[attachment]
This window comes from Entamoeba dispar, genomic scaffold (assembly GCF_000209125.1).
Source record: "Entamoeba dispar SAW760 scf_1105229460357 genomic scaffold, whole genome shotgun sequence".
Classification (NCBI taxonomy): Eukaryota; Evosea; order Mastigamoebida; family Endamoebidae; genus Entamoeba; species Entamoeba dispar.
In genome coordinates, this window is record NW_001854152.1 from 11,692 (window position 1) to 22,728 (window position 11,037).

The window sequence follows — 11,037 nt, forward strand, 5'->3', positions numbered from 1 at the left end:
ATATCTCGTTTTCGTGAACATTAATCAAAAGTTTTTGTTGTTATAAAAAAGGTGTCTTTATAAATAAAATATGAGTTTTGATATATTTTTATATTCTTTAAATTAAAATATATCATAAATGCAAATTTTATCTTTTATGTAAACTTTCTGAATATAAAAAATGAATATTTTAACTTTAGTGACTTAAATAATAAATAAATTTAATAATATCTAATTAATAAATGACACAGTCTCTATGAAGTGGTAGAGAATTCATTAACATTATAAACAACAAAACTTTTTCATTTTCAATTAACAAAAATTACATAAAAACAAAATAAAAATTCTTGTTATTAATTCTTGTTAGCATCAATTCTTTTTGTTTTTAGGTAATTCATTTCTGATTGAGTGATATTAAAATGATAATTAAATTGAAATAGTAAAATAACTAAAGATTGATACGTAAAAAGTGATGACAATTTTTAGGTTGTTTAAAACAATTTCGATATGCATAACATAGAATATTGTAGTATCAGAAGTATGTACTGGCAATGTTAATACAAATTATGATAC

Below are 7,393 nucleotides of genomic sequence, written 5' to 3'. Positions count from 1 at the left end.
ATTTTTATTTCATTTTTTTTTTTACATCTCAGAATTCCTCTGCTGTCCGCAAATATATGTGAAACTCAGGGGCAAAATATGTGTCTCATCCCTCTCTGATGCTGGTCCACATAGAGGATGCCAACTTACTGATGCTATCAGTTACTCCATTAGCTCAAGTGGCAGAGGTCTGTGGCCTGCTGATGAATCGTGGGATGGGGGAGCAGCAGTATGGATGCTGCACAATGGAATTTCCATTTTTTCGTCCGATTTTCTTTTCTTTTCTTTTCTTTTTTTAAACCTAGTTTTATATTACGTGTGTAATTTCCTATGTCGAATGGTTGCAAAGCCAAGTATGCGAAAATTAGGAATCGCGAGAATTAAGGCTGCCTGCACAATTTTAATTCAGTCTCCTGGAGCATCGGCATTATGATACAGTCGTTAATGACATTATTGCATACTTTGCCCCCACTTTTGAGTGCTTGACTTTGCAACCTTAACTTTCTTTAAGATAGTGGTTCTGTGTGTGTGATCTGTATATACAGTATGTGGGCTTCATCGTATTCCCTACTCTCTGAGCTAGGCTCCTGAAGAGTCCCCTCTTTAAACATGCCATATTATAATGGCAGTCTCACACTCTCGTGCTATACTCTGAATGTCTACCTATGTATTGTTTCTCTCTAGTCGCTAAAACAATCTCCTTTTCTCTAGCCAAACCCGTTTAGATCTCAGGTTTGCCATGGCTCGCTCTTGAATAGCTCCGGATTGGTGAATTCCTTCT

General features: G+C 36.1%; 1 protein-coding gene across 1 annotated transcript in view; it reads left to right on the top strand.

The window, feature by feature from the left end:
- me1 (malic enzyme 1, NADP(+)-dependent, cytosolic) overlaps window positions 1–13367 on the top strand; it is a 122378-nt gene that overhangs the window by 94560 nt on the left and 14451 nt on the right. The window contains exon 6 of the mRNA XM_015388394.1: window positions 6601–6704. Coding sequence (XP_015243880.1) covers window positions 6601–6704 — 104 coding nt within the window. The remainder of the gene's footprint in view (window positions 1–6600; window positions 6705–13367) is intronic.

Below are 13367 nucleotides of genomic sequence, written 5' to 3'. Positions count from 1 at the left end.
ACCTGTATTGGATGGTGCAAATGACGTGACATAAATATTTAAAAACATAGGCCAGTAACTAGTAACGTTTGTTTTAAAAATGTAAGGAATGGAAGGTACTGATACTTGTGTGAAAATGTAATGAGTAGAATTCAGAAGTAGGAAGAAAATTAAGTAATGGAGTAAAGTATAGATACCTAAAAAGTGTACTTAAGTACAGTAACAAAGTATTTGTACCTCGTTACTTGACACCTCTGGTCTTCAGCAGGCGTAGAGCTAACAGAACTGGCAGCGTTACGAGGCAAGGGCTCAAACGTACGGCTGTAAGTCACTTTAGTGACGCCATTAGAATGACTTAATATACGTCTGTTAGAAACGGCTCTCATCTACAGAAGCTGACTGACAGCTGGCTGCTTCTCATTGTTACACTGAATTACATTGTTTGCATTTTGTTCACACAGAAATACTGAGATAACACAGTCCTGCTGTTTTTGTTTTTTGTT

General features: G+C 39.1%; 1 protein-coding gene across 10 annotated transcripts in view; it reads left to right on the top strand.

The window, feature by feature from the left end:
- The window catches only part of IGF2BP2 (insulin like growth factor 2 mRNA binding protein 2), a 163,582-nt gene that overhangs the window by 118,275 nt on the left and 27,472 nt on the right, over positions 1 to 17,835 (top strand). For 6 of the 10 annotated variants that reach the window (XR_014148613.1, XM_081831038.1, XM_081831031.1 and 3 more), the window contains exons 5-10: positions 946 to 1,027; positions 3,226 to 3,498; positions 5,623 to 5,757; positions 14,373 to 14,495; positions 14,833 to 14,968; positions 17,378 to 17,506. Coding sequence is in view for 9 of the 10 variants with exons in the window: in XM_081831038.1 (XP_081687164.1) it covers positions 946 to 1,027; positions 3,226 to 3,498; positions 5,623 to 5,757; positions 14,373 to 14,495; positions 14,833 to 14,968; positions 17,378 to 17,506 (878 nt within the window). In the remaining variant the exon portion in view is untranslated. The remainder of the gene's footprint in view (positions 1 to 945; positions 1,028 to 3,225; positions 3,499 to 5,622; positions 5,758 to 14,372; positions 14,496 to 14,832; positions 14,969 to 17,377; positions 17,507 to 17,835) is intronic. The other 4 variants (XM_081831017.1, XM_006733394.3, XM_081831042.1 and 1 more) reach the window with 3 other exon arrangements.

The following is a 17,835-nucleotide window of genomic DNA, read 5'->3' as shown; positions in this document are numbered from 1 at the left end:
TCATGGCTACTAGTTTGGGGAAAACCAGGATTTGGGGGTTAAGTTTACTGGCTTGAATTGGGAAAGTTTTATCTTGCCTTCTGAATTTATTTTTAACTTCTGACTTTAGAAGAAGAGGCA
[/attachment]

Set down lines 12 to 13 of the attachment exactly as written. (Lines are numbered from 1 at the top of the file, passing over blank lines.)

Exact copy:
Below are 13367 nucleotides of genomic sequence, written 5' to 3'. Positions count from 1 at the left end.
ACCTGTATTGGATGGTGCAAATGACGTGACATAAATATTTAAAAACATAGGCCAGTAACTAGTAACGTTTGTTTTAAAAATGTAAGGAATGGAAGGTACTGATACTTGTGTGAAAATGTAATGAGTAGAATTCAGAAGTAGGAAGAAAATTAAGTAATGGAGTAAAGTATAGATACCTAAAAAGTGTACTTAAGTACAGTAACAAAGTATTTGTACCTCGTTACTTGACACCTCTGGTCTTCAGCAGGCGTAGAGCTAACAGAACTGGCAGCGTTACGAGGCAAGGGCTCAAACGTACGGCTGTAAGTCACTTTAGTGACGCCATTAGAATGACTTAATATACGTCTGTTAGAAACGGCTCTCATCTACAGAAGCTGACTGACAGCTGGCTGCTTCTCATTGTTACACTGAATTACATTGTTTGCATTTTGTTCACACAGAAATACTGAGATAACACAGTCCTGCTGTTTTTGTTTTTTGTT